ANATOMY OF THE UROGENITAL SYSTEM. Kaan Yücel M.D., Ph.D. 16.December.2011 Friday. KIDNEYS. R emove excess water, salts, and wastes of protein metabolism from the blood R eturn nutrients and chemicals to the blood. L ie retroperitoneally on the posterior abdominal wall,
Removeexcess water, salts, and wastes of protein metabolism from the blood
Returnnutrients and chemicals to the blood.
Lieretroperitoneally on the posterior abdominal wall,
one on each side of the vertebral column.
At the concave medial margin of each kidney is a vertical cleft, the renal hilum.
The renal hilum is the entrance to a space within the kidney, the renal sinus.
Structures that serve the kidneys (vessels, nerves, and structures that drain urine from the kidney) enter and exit the renal sinus through the renal hilum.
Each kidney has anterior and posterior surfaces, medial and lateral margins, and superior and inferior poles.
The renal pelvis is the flattened, funnel-shaped expansion of the superior end of the ureter.
The renal pelvis receives two or three major calices (calyces), each of which divides into two or three minor calices.
Each minor calyx is indented by a renal papilla, the apex of the renal pyramid, from which the urine is excreted.
The pyramids and their associated cortex form the lobes of the kidney.
Locatedbetween the superomedial aspects of the kidneys & diaphragm, where they are surrounded by connective tissue containing considerable perinephric fat.
Suprarenalcortex secretes corticosteroids and androgens.
These hormones cause the kidneys to retain sodium and water in response to stress, increasing the blood volume and blood pressure. They also affect muscles and organs such as the heart and lungs.
Suprarenalmedullais a mass of nervous tissue associated with the sympathetic nervous system.
The chromaffin cells of the medulla secrete catecholamines (mostly epinephrine) into the bloodstream in response to signals from presynaptic neurons.
The powerful medullary hormones epinephrine (adrenaline) and norepinephrine (noradrenaline) activate the body to a flight-or-fight status in response to traumatic stress.
They also increase heart rate and blood pressure, dilate the bronchioles, and change blood flow patterns, preparing for physical exertion.
Pelvicviscera include the distal parts of the urinary system and digestive tract, and the reproductive system.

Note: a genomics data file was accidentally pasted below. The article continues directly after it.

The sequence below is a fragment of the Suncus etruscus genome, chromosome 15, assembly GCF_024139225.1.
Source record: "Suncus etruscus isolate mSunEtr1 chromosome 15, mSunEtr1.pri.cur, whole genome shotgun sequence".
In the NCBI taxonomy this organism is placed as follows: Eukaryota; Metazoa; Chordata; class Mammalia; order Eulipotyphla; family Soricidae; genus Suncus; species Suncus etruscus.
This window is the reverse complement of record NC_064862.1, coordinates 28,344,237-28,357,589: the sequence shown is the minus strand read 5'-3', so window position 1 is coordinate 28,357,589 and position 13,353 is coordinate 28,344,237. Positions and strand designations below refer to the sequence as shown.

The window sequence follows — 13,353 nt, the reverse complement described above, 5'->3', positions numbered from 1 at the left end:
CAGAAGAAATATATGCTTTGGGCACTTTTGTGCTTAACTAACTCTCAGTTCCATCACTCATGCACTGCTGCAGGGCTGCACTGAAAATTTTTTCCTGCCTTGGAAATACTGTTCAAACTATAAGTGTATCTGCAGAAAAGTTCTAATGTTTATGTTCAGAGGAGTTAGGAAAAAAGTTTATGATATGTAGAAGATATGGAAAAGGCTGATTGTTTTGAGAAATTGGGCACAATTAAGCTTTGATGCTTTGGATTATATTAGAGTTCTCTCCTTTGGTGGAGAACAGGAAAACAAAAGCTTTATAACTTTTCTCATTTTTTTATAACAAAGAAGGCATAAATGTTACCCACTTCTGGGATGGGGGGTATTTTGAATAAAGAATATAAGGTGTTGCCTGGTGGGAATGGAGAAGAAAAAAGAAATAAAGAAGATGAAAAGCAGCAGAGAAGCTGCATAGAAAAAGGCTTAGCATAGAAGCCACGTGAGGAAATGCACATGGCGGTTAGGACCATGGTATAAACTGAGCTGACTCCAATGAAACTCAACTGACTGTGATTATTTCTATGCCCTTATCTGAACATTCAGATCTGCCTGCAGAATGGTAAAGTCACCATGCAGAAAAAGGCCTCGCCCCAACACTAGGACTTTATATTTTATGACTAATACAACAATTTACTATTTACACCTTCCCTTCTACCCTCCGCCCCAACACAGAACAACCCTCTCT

The bladder and rectum—true pelvic viscera—are inferior continuations of systems encountered in the abdomen.
Except for features related to sharing of the male urethra by the urinary and reproductive tracts, and physical relationships to the respective reproductive organs, there are relatively few distinctions between the male and female pelvic urinary and digestive organs.
URETERS by the urinary and reproductive tracts, and physical relationships to the respective reproductive organs, there are relatively few distinctions between the male and female pelvic urinary and digestive organs.
Muscularducts (25-30 cm long) with narrow lumina that carry urine from the kidneys to the urinary bladder.
Run inferiorly from apices of the renal pelves at the hila of the kidneys.
Along the lateral wall of the pelvis and enter the urinary bladder.
URINARY BLADDER by the urinary and reproductive tracts, and physical relationships to the respective reproductive organs, there are relatively few distinctions between the male and female pelvic urinary and digestive organs.
Ahollow viscus with strong muscular walls
Characterizedby its distensibility
Temporaryreservoir for urine
Variesin size, shape, position, and relationships
according to its content and the state of neighboring viscera
When empty, the adult urinary bladder is lies on the pubic bones and pubic symphysis anteriorly and the prostate (males) or anterior wall of the vagina posteriorly.
Toward the neck of the male bladder, the muscle fibers form the involuntary internal urethral sphincter.
This sphincter contracts during ejaculation to prevent retrograde ejaculation (ejaculatory reflux) of semen into the bladder.